Annually, the School of Medicine trains more than 600 M.D. and M.D./Ph.D. students and ranks in the top 25 among U.S. research-oriented medical schools as designated by U.S. News and World Report Guide to Graduate Education. The School of Medicine's primary clinical affiliate is University Hospitals and is additionally affiliated with MetroHealth Medical Center, the Louis Stokes Cleveland Department of Veterans Affairs Medical Center, and the Cleveland Clinic Foundation, with which it established the Cleveland Clinic Lerner College of Medicine of Case Western Reserve University in 2002.

Christina Thompson | EurekAlert!
Further information:
http://www.case.edu
http://casemed.case.edu

More articles from Interdisciplinary Research:

nachricht Fighting myocardial infarction with nanoparticle tandems
04.12.2017 | Rheinische Friedrich-Wilhelms-Universität Bonn

nachricht Virtual Reality for Bacteria
01.12.2017 | Institute of Science and Technology Austria

All articles from Interdisciplinary Research >>>

The most recent press releases about innovation >>>

Die letzten 5 Focus-News des innovations-reports im Überblick:

Im Focus: First-of-its-kind chemical oscillator offers new level of molecular control

DNA molecules that follow specific instructions could offer more precise molecular control of synthetic chemical systems, a discovery that opens the door for engineers to create molecular machines with new and complex behaviors.

Researchers have created chemical amplifiers and a chemical oscillator using a systematic method that has the potential to embed sophisticated circuit...

Im Focus: Long-lived storage of a photonic qubit for worldwide teleportation

MPQ scientists achieve long storage times for photonic quantum bits which break the lower bound for direct teleportation in a global quantum network.

Concerning the development of quantum memories for the realization of global quantum networks, scientists of the Quantum Dynamics Division led by Professor...

Im Focus: Electromagnetic water cloak eliminates drag and wake

Detailed calculations show water cloaks are feasible with today's technology

Researchers have developed a water cloaking concept based on electromagnetic forces that could eliminate an object's wake, greatly reducing its drag while...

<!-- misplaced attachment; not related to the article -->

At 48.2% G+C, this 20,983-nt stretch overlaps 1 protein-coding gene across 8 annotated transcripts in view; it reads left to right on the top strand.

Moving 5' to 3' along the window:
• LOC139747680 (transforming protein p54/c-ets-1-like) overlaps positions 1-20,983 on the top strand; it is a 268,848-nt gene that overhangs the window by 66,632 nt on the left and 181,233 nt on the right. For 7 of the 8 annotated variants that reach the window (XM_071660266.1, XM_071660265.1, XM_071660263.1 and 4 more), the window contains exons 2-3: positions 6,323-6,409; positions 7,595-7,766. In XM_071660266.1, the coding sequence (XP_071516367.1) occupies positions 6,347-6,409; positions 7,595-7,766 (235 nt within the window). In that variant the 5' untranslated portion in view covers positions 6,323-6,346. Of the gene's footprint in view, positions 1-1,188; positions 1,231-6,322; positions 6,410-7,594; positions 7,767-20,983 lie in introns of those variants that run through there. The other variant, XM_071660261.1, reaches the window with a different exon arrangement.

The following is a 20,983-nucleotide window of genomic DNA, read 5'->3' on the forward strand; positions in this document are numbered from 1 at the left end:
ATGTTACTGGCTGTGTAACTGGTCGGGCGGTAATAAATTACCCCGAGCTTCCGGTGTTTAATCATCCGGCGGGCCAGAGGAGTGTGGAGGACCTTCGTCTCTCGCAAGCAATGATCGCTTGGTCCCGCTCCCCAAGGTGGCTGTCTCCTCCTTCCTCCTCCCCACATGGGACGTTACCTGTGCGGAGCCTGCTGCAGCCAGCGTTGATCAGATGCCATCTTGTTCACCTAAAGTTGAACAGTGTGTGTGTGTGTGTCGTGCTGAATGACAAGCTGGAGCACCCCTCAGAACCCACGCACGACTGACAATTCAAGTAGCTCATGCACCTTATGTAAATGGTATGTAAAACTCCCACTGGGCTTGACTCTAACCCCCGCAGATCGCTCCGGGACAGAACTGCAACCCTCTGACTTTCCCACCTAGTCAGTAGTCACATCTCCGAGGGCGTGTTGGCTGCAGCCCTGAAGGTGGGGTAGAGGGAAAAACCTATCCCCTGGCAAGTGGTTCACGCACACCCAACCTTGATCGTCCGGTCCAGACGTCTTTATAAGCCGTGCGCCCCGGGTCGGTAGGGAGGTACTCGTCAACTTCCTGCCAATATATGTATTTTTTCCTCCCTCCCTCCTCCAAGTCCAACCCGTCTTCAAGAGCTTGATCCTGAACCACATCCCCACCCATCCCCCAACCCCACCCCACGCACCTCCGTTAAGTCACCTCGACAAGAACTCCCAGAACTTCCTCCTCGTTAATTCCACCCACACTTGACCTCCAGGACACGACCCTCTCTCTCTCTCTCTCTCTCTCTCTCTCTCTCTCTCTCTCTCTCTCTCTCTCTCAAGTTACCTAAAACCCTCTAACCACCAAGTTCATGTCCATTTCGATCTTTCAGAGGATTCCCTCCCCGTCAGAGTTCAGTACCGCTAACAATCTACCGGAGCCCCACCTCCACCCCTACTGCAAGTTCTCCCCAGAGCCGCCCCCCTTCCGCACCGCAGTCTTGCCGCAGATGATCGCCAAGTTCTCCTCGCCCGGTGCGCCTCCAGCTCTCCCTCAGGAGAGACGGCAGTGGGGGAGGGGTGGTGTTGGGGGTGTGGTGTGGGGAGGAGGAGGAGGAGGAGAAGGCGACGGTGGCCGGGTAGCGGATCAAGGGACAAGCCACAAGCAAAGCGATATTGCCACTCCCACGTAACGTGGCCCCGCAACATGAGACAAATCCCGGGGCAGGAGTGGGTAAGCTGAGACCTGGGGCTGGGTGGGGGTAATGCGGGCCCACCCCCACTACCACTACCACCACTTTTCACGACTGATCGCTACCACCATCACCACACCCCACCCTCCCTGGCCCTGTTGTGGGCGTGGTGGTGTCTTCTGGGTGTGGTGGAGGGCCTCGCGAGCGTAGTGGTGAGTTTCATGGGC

Im Focus: Scientists channel graphene to understand filtration and ion transport into cells

Tiny pores at a cell's entryway act as miniature bouncers, letting in some electrically charged atoms--ions--but blocking others. Operating as exquisitely sensitive filters, these "ion channels" play a critical role in biological functions such as muscle contraction and the firing of brain cells.

To rapidly transport the right ions through the cell membrane, the tiny channels rely on a complex interplay between the ions and surrounding molecules,...

Im Focus: Towards data storage at the single molecule level

The miniaturization of the current technology of storage media is hindered by fundamental limits of quantum mechanics. A new approach consists in using so-called spin-crossover molecules as the smallest possible storage unit. Similar to normal hard drives, these special molecules can save information via their magnetic state. A research team from Kiel University has now managed to successfully place a new class of spin-crossover molecules onto a surface and to improve the molecule’s storage capacity. The storage density of conventional hard drives could therefore theoretically be increased by more than one hundred fold. The study has been published in the scientific journal Nano Letters.

Over the past few years, the building blocks of storage media have gotten ever smaller. But further miniaturization of the current technology is hindered by...

All Focus news of the innovation-report >>>

Anzeige

Anzeige

Event News

See, understand and experience the work of the future

11.12.2017 | Event News

Innovative strategies to tackle parasitic worms

08.12.2017 | Event News

AKL’18: The opportunities and challenges of digitalization in the laser industry

07.12.2017 | Event News

 
Latest News

Engineers program tiny robots to move, think like insects

15.12.2017 | Power and Electrical Engineering

One in 5 materials chemistry papers may be wrong, study suggests

15.12.2017 | Materials Sciences

New antbird species discovered in Peru by LSU ornithologists

15.12.2017 | Life Sciences

VideoLinks
B2B-VideoLinks
More VideoLinks >>>